Saturday, February 28, 2009

Tis the season...almost!

The day I've waited so long for is finally here (on tuesday!). Our average last frost date! At the end of every summer I'm always bummed thinking it's going to be an eternity before we have tomatoes and basil and cucumbers and summer squash, but here it is already, Spring! Greg and I watched a cooking show today while eating lunch, the host was slicing the worlds most delicious looking tomato. Greg commented on how good it looked and I said something about how I'm so ready for tomato season again. Here it comes. I'm ridiculously excited. Which is strange because I moved all of our summer seedlings outside quite awhile ago. But anyway, time for the real gardening to begin.

I have somewhat of a conundrum in that I need to start preparing the grow heap for the cucurbits but the plot it has been assigned to is the plot with the peas...which just started flowering. Lovely.

It seems like this time of year is filled with nothing but weeding, which I love so I shouldn't complain. The rains we just received have really helped the weeding process. My past week was spent out in the garden, weeding, and planting nasturtiums. I've also started pruning the lemon tree, who knows the last time it was's taking forever. After I'm done pruning and spraying the lemon tree with a soapy water/baking soda solution I'm going to plant nasturtiums underneath it.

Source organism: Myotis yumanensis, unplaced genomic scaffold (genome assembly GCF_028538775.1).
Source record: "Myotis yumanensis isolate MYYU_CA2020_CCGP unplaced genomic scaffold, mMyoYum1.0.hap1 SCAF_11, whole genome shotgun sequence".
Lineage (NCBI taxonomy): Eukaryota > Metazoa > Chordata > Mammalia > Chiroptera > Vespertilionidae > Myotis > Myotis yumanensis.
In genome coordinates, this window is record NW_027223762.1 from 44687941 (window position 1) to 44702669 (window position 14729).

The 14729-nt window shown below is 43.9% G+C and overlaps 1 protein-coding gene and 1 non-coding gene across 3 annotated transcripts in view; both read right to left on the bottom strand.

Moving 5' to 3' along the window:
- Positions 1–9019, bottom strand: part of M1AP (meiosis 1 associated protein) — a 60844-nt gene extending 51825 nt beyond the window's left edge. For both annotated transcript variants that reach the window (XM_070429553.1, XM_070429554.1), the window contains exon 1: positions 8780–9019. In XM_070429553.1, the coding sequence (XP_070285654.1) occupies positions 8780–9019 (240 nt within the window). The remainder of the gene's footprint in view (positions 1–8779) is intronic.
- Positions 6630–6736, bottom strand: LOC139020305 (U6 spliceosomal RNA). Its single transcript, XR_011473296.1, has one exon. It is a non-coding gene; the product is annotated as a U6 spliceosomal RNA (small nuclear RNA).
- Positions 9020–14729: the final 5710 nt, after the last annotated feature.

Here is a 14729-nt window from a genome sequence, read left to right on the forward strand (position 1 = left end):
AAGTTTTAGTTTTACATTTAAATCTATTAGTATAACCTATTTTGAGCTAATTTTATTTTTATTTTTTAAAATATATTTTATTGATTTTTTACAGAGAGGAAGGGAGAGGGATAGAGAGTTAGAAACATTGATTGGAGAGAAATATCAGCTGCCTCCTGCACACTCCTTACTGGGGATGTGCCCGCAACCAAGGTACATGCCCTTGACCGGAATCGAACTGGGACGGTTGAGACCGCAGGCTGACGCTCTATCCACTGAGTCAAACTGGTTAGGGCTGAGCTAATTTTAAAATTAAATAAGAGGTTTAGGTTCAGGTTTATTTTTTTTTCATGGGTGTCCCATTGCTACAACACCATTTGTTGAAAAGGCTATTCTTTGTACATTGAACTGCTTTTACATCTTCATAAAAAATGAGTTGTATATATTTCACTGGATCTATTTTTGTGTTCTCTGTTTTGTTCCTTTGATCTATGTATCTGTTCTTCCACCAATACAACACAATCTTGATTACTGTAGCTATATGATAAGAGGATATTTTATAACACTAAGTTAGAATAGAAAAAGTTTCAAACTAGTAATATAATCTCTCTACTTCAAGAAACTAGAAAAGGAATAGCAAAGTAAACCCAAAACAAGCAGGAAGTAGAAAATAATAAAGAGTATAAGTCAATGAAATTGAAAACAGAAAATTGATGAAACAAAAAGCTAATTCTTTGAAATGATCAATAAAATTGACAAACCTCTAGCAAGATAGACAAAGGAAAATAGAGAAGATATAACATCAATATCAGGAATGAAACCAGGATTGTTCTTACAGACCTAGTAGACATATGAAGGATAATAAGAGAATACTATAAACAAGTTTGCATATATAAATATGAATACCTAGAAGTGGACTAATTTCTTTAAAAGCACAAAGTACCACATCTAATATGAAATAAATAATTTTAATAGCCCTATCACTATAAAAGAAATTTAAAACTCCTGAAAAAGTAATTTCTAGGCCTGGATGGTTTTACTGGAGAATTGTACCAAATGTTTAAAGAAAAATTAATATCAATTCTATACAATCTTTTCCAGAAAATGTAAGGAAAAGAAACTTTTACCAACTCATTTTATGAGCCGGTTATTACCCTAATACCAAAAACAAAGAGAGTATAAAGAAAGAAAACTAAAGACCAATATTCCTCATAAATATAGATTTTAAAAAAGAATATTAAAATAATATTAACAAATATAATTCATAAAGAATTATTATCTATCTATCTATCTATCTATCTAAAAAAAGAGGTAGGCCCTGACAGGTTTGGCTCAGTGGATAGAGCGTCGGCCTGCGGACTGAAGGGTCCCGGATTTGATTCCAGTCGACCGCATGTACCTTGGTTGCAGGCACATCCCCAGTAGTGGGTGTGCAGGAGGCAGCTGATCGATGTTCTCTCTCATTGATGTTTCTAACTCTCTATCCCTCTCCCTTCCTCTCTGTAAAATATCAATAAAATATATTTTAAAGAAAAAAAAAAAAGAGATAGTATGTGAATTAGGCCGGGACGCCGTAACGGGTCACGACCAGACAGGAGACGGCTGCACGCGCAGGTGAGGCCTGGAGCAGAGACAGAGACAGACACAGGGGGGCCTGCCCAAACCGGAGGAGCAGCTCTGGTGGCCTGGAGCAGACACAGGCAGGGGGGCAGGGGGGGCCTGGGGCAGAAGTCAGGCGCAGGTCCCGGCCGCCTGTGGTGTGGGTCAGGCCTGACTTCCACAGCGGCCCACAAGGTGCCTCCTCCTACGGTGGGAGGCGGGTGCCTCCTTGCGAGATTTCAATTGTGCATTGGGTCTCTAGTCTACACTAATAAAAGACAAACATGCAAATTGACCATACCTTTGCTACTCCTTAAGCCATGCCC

In pruning the lemon tree I have discovered a whole new area of our yard. What fun! The back corner behind the lemon tree goes mostly untouched, Greg has been back there but I sure haven't. It struck me today how absolutely perfect it would be for a shady lettuce and Greens garden. There's a giant ugly oleander in the middle of everything, that must go.

A friend of mine has offered to give me a worm composter that she inherited from her house's previous owner. I almost peed my pants with excitement when I heard the news. I haven't picked it up from her yet (maybe because I haven't stopped weeding) but I have been reading up on vermicomposting and all of it's glory. Once I get the bin set up I plan on buying worms from the worm lady at the lakeside farmer's market.

I went to the nursery a few days ago to look at their strawberries and judge whether the strawberries in my yard got verticulum from my soil or if they brought it with them from the grower. Well they absolutely brought it with them, which really pisses me off. Anyway as I was leaving the guy behind the counter gave me a free gardening magazine, which was really random. In the magazine there was an article about pepper plants and how they are actually perennials, and not annuals as most people think. I've decided to grow all of my peppers in pots this year and take them inside in the winter to test this new perennial pepper knowledge. I've ordered giant marconi peppers from burpee. They sound wonderful.

I also ordered carolina cross #183 watermelon seeds, against my better judgement. What I'm going to do with a triple digit pounder watermelon I don't know. Perhaps a watermelon eating party.

That's all for now. Hope everyone is as excited as I am about spring! Hooray!

Sunday, February 15, 2009

Catch Up